One imagines the main dish served at Hodge Podge Lodge is word salad — a concoction Trump’s PR flacks routinely fling chimplike at reporters, as does Trump himself. In “100 Days of Gibberish,” Guardian contributor Lindy West quotes this passage from an April 2017 AP interview with The Donald:

Well he said, you’ll be the greatest president in the history of, but you know what, I’ll take that also, but that you could be. But he said, will be the greatest president but I would also accept the other. In other words, if you do your job, but I accept that. Then I watched him interviewed and it was like he never even was here. It’s incredible. I watched him interviewed a week later and it’s like he was never in my office. And you can even say that.

— Donald Trump (full transcript here)

West describes Trump’s rhetorical style as “untethered from both meaning and reality.” Imagine trying to translate him into French or Japanese! Quoted in the Japan Times, Chikako Tsuruta says: “He is so overconfident and yet so logically unconvincing that my interpreter friends and I often joke that if we translated his words as they are, we would end up making ourselves sound stupid.”

The Japanese prefer polite speech, so translating Trump’s off-color remarks laced with epithets attacking his enemies points to “a long-standing dilemma dogging the profession — whether to sanitize the words of a controversial speaker.” Still, if you eliminated everything that’s crude, illogical, or untethered from reality, you’d be left performing John Cage’s famous 4’33” of silence:

Between Trump and the chattering class responding to him, silence is needed now more than ever — that and peaceful morning meditation music.

Other than flinging word salad, distracting attention is another technique favoured by Trump flacks: Don’t look at Russian collusion, look over here at this banjo-playing bear!

Getting the public gradually accustomed to shocking news also seems to be a thing. It’s no secret that the endless scandals plaguing this administration can lead to outrage fatigue. Some suggest that this is being cynically milked. Take Rudy Giuliani’s series of inane TV appearances, such as his recent interview with George Stephanopoulos:

Like Conway, little by little Giuliani is trying to normalize the phenomenon of Trump having a slush fund to pay off porn stars. Of course that’s what all celebrities and “people of worth” do. And taking the Fifth? Well natch the president wouldn’t want to answer questions from a special counsel engaged in a WITCH HUNT!!! Trump taking the Fifth is as American as motherhood and apple pie.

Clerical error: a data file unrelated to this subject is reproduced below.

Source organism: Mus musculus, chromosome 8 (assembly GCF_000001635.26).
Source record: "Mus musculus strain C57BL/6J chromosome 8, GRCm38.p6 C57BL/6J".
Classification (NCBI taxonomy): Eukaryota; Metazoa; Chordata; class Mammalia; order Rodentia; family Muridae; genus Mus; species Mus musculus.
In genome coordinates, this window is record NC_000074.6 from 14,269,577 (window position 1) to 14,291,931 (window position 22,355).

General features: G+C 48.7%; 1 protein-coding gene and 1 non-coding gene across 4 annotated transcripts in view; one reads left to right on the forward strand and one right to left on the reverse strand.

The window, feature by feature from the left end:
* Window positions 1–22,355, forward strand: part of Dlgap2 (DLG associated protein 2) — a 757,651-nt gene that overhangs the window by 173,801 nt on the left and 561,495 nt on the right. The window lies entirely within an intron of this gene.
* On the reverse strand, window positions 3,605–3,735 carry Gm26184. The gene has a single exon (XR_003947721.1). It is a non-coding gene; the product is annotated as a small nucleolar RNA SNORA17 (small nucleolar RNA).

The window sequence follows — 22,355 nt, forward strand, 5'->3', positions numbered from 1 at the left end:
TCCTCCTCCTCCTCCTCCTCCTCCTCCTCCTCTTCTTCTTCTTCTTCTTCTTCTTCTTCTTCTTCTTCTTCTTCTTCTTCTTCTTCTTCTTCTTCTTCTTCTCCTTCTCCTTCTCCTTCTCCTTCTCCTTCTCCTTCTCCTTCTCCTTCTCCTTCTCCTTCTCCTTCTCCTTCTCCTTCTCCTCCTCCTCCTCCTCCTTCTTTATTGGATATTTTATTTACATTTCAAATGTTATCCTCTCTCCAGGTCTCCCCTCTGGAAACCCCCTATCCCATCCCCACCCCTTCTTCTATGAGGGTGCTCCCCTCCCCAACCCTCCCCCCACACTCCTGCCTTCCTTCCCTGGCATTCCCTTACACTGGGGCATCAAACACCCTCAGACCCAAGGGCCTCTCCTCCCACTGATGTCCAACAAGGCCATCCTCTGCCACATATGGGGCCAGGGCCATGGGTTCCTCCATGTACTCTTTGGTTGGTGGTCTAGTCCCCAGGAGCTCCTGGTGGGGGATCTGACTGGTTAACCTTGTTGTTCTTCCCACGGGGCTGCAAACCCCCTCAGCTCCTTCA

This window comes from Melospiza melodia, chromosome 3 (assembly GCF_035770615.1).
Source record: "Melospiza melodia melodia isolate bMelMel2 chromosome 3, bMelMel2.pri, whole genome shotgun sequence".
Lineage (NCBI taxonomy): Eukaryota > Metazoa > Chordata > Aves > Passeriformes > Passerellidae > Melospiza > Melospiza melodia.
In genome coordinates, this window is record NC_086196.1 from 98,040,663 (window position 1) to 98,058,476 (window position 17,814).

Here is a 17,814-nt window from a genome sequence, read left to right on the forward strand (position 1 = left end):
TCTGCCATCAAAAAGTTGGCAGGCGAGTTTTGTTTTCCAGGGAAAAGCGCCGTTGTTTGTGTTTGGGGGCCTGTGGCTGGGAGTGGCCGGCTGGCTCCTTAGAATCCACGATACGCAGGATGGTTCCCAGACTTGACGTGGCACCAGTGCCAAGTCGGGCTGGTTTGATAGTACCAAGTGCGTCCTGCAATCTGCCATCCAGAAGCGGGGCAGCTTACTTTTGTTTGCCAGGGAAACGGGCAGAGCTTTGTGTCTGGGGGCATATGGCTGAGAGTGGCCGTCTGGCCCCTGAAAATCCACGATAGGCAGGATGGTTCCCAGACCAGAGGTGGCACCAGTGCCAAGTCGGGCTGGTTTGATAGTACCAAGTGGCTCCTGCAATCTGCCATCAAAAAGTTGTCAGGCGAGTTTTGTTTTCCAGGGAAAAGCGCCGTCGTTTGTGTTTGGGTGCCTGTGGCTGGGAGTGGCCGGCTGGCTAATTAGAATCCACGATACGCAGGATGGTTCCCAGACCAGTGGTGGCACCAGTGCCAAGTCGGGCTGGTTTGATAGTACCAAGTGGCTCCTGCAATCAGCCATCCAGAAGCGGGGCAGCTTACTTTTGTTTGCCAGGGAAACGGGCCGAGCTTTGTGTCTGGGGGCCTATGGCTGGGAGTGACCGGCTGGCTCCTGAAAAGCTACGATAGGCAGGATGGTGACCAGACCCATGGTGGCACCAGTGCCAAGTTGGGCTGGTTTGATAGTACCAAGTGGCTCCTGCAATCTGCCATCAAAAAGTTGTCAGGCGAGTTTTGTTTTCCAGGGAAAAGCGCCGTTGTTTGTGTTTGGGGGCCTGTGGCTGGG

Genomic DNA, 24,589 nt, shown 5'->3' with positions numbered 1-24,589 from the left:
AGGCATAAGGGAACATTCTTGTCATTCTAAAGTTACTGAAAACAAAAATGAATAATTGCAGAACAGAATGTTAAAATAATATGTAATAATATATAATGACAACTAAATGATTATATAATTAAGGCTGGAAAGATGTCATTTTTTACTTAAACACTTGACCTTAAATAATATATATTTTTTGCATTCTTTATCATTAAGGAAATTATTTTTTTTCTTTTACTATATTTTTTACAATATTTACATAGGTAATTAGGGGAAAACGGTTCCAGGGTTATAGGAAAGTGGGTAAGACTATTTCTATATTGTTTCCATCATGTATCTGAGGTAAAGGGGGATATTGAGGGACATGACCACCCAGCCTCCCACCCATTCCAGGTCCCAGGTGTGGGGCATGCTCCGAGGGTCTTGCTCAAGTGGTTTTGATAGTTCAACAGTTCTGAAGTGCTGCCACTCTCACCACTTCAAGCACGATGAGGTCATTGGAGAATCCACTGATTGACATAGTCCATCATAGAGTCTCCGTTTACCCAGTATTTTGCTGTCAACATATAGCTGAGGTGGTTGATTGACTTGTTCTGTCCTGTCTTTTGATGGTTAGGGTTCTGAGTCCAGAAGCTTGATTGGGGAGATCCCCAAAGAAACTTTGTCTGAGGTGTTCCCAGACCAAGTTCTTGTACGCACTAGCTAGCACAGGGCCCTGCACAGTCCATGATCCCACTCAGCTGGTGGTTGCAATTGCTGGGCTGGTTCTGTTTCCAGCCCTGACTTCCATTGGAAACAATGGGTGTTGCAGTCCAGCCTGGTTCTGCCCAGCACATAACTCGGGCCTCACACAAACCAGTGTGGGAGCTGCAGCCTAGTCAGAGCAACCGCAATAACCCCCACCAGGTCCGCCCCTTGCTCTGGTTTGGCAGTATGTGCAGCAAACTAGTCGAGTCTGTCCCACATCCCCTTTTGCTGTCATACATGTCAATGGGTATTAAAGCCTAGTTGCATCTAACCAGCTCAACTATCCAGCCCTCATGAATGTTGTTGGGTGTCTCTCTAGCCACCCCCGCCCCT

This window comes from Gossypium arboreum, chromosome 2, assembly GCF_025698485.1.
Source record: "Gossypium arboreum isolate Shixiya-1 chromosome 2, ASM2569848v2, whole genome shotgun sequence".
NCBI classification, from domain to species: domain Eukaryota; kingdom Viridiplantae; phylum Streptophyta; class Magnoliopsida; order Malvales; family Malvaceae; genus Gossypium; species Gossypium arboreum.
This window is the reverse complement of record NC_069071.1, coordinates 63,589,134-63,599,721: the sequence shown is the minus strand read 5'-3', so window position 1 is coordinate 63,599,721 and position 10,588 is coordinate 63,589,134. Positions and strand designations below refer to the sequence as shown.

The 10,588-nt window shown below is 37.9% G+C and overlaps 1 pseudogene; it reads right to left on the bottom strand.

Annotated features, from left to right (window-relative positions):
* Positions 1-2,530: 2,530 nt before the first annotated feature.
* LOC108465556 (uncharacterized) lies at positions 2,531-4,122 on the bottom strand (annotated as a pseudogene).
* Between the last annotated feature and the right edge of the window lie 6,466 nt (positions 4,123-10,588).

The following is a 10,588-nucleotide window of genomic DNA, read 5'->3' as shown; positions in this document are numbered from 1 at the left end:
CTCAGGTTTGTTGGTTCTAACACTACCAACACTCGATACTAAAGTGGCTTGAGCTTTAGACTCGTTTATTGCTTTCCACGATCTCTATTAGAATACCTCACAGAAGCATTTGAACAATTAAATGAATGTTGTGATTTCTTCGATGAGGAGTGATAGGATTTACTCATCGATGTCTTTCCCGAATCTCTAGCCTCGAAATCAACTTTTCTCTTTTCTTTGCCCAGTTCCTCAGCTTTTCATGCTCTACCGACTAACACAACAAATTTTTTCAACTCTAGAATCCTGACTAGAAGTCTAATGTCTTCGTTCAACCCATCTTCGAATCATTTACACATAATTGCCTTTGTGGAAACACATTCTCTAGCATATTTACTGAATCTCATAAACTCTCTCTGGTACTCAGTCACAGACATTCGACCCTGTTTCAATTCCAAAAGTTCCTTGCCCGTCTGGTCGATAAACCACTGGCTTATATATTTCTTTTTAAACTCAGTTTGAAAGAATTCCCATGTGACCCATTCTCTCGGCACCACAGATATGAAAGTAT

Watching the interview and harkening back to the Japanese issue of genteel speech, I wonder: At what point does “the president’s top attorney” become “a slippery bastard who can’t be nailed down on even the simplest of facts”? (Gomenasai.)

As Stephen Colbert points out, a recent Trump tweet included the phrase “There is no O…”

For those familiar with James Thurber’s brilliant book The Wonderful O, this sounds an ominous gong of totalitarianism. For as Thurber noted, if the letter “O” were outlawed, we should have to throw out everything from cellos and mandolins to calico and clocks — even the Omnibus Budget Reconciliation Act so prized by pork-lovers in Congress — which itself would have to be outlawed, except that we should need a different word, since even the word “outlawed” would be outlawed, along with Stormy Daniels and Donald Trump.

Come to think of it, I could probably give up calico and clocks in exchange for losing Stormy and Donald. But playing the mandolin… Ah, now that would be a true sacrifice.

The Sleeping Gypsy, by Henri Rousseau (1897)

Sidebar: Break it to me gently

The 90s TV show Northern Exposure was a treasure trove of practical philosophical wisdom, including tips on breaking bad news gently. It was set in the mythical town of Cicely, Alaska, where events took on an air of magical realism, such as a man fusing with a satellite which re-enters earth’s atmosphere piping hot.

The unfortunate victim is Rick (Maggie O’Connell’s boyfiend), and it falls to Dr. Joel Fleischman to break the news. Feeling awkward and tongue-tied, he resorts to telling a joke:

Joel (uncomfortable): Hi Maggie, how are things?

Maggie: Rick didn’t come home last night, okay? If he wants to behave like a child, then let him! I mean, if I have to be the bad guy, okay! But I am not going to have another death on my hands! I mean, alright, I admit it, I do — I’m sensitive. I’ve lost four boyfriends. Four! Do you know how that feels? And of course I ask myself, is that me? Is it something I do? What is it, Fleischman? You want to tell me something, I can tell by your face.

Joel (uneasy): Yes. Yes… I do. I want to tell you something. A joke!

Maggie: A joke?

Joel: Yeah! You see, this guy goes on a trip and he leaves his cat with his friend. Well, he calls his friend and asks how the cat is. His friend says, “The cat is dead.” The guy says, “Geez! God! Couldn’t you break the news to me a little more gently? You know, lead into it: Your cat crawled up on the roof, there was a loose tile and it took a little fall… like that?” Next month, the guy goes on another trip, calls his friend, and asks how his mom is. The guy says, “Well, she crawled up on the roof and there was a loose tile…”